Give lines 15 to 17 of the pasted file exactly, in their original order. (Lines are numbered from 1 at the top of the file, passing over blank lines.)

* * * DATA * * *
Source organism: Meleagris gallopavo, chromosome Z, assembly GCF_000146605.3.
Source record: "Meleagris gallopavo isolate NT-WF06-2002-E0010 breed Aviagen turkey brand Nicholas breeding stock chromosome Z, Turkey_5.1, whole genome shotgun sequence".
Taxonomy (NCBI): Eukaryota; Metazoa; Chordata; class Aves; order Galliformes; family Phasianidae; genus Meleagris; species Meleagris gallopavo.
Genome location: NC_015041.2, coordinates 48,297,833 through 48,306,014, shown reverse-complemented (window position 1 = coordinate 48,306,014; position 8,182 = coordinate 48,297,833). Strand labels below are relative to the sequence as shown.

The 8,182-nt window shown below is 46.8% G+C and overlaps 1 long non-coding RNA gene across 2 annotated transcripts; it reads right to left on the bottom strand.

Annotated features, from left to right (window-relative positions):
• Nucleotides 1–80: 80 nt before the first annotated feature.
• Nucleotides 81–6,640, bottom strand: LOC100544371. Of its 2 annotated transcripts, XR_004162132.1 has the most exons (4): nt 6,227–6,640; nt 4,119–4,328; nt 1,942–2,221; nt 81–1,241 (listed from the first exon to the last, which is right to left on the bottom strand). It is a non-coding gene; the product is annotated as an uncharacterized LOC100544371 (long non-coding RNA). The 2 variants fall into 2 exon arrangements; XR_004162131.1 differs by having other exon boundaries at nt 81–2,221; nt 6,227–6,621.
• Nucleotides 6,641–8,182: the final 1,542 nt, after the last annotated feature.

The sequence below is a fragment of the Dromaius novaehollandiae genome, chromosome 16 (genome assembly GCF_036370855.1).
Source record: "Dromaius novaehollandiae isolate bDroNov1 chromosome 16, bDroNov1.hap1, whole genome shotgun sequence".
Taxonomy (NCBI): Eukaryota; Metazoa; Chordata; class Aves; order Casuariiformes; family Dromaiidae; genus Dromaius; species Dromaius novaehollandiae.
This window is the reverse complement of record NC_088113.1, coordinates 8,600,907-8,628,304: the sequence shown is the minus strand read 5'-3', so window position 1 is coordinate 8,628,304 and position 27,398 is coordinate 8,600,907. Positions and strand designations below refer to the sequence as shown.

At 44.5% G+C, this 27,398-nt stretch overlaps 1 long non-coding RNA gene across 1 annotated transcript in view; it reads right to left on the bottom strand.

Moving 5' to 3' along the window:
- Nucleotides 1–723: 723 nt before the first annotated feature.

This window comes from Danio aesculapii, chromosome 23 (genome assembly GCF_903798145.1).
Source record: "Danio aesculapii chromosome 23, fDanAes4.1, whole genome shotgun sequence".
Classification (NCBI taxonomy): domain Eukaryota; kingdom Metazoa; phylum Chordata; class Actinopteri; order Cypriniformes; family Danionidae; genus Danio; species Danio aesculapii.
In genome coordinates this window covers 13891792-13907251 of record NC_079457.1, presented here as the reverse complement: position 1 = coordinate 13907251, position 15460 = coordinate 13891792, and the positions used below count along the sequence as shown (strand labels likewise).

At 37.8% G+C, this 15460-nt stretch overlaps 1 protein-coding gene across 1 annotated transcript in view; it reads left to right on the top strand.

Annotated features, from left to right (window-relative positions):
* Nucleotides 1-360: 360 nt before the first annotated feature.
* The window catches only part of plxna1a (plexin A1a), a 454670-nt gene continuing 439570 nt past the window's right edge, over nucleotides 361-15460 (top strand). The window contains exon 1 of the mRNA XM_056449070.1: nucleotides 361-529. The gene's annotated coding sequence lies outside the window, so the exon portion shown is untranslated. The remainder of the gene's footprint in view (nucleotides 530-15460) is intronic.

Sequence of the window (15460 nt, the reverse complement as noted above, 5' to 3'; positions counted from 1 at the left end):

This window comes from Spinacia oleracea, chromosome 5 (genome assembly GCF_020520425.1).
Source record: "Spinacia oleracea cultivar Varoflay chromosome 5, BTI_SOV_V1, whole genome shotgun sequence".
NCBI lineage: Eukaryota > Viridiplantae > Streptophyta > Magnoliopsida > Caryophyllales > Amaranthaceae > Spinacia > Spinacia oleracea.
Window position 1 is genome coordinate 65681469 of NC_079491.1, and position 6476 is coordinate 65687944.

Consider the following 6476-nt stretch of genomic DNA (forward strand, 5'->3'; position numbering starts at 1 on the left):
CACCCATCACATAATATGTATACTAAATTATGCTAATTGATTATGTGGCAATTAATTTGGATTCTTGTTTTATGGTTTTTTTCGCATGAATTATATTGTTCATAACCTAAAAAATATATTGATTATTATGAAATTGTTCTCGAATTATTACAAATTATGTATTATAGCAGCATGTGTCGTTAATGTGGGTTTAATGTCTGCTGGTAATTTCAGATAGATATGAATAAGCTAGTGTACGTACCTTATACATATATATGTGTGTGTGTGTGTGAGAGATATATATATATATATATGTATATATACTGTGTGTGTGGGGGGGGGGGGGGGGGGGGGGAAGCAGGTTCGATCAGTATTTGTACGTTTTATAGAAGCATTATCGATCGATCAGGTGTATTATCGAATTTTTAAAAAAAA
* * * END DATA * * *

Moving 5' to 3' along the window:
- Nucleotides 1–723: 723 nt before the first annotated feature.

This window comes from Danio aesculapii, chromosome 23 (genome assembly GCF_903798145.1).